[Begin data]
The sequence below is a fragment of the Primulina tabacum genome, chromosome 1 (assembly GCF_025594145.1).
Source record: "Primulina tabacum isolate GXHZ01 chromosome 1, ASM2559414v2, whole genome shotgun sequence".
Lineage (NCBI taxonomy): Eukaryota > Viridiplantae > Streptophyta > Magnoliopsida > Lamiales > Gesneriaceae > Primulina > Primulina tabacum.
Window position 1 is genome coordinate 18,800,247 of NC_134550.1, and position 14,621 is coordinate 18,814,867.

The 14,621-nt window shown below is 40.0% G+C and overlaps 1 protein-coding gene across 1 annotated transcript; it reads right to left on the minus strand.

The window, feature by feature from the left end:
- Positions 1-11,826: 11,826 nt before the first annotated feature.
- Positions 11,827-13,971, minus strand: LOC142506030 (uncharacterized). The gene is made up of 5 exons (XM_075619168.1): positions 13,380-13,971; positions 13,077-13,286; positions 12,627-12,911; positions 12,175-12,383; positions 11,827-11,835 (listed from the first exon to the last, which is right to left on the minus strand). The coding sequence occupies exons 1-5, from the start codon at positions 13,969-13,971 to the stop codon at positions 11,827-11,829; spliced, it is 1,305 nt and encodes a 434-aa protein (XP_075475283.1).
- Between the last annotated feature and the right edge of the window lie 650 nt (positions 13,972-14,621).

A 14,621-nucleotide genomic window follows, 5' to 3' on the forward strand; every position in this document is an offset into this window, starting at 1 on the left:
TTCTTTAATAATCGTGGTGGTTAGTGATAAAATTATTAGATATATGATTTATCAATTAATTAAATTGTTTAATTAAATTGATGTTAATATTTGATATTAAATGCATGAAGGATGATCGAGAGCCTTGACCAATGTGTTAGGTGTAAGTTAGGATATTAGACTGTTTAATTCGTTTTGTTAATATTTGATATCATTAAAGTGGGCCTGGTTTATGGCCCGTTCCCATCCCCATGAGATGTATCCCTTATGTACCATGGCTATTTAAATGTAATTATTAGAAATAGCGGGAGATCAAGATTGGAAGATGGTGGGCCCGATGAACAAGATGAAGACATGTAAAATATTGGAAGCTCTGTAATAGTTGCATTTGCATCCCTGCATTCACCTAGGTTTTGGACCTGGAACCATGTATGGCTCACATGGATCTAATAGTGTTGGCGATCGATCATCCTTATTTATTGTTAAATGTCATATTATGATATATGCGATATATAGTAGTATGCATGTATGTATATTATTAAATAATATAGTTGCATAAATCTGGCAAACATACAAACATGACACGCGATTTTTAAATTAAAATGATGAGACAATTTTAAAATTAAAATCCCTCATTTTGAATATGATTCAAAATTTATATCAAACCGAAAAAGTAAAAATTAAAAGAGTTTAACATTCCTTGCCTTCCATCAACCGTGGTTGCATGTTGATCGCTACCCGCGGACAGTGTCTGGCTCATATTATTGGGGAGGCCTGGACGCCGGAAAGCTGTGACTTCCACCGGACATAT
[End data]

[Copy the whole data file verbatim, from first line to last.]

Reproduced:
The sequence below is a fragment of the Primulina tabacum genome, chromosome 1 (assembly GCF_025594145.1).
Source record: "Primulina tabacum isolate GXHZ01 chromosome 1, ASM2559414v2, whole genome shotgun sequence".
Lineage (NCBI taxonomy): Eukaryota > Viridiplantae > Streptophyta > Magnoliopsida > Lamiales > Gesneriaceae > Primulina > Primulina tabacum.
Window position 1 is genome coordinate 18,800,247 of NC_134550.1, and position 14,621 is coordinate 18,814,867.

The 14,621-nt window shown below is 40.0% G+C and overlaps 1 protein-coding gene across 1 annotated transcript; it reads right to left on the minus strand.

The window, feature by feature from the left end:
- Positions 1-11,826: 11,826 nt before the first annotated feature.
- Positions 11,827-13,971, minus strand: LOC142506030 (uncharacterized). The gene is made up of 5 exons (XM_075619168.1): positions 13,380-13,971; positions 13,077-13,286; positions 12,627-12,911; positions 12,175-12,383; positions 11,827-11,835 (listed from the first exon to the last, which is right to left on the minus strand). The coding sequence occupies exons 1-5, from the start codon at positions 13,969-13,971 to the stop codon at positions 11,827-11,829; spliced, it is 1,305 nt and encodes a 434-aa protein (XP_075475283.1).
- Between the last annotated feature and the right edge of the window lie 650 nt (positions 13,972-14,621).

A 14,621-nucleotide genomic window follows, 5' to 3' on the forward strand; every position in this document is an offset into this window, starting at 1 on the left:
TTCTTTAATAATCGTGGTGGTTAGTGATAAAATTATTAGATATATGATTTATCAATTAATTAAATTGTTTAATTAAATTGATGTTAATATTTGATATTAAATGCATGAAGGATGATCGAGAGCCTTGACCAATGTGTTAGGTGTAAGTTAGGATATTAGACTGTTTAATTCGTTTTGTTAATATTTGATATCATTAAAGTGGGCCTGGTTTATGGCCCGTTCCCATCCCCATGAGATGTATCCCTTATGTACCATGGCTATTTAAATGTAATTATTAGAAATAGCGGGAGATCAAGATTGGAAGATGGTGGGCCCGATGAACAAGATGAAGACATGTAAAATATTGGAAGCTCTGTAATAGTTGCATTTGCATCCCTGCATTCACCTAGGTTTTGGACCTGGAACCATGTATGGCTCACATGGATCTAATAGTGTTGGCGATCGATCATCCTTATTTATTGTTAAATGTCATATTATGATATATGCGATATATAGTAGTATGCATGTATGTATATTATTAAATAATATAGTTGCATAAATCTGGCAAACATACAAACATGACACGCGATTTTTAAATTAAAATGATGAGACAATTTTAAAATTAAAATCCCTCATTTTGAATATGATTCAAAATTTATATCAAACCGAAAAAGTAAAAATTAAAAGAGTTTAACATTCCTTGCCTTCCATCAACCGTGGTTGCATGTTGATCGCTACCCGCGGACAGTGTCTGGCTCATATTATTGGGGAGGCCTGGACGCCGGAAAGCTGTGACTTCCACCGGACATAT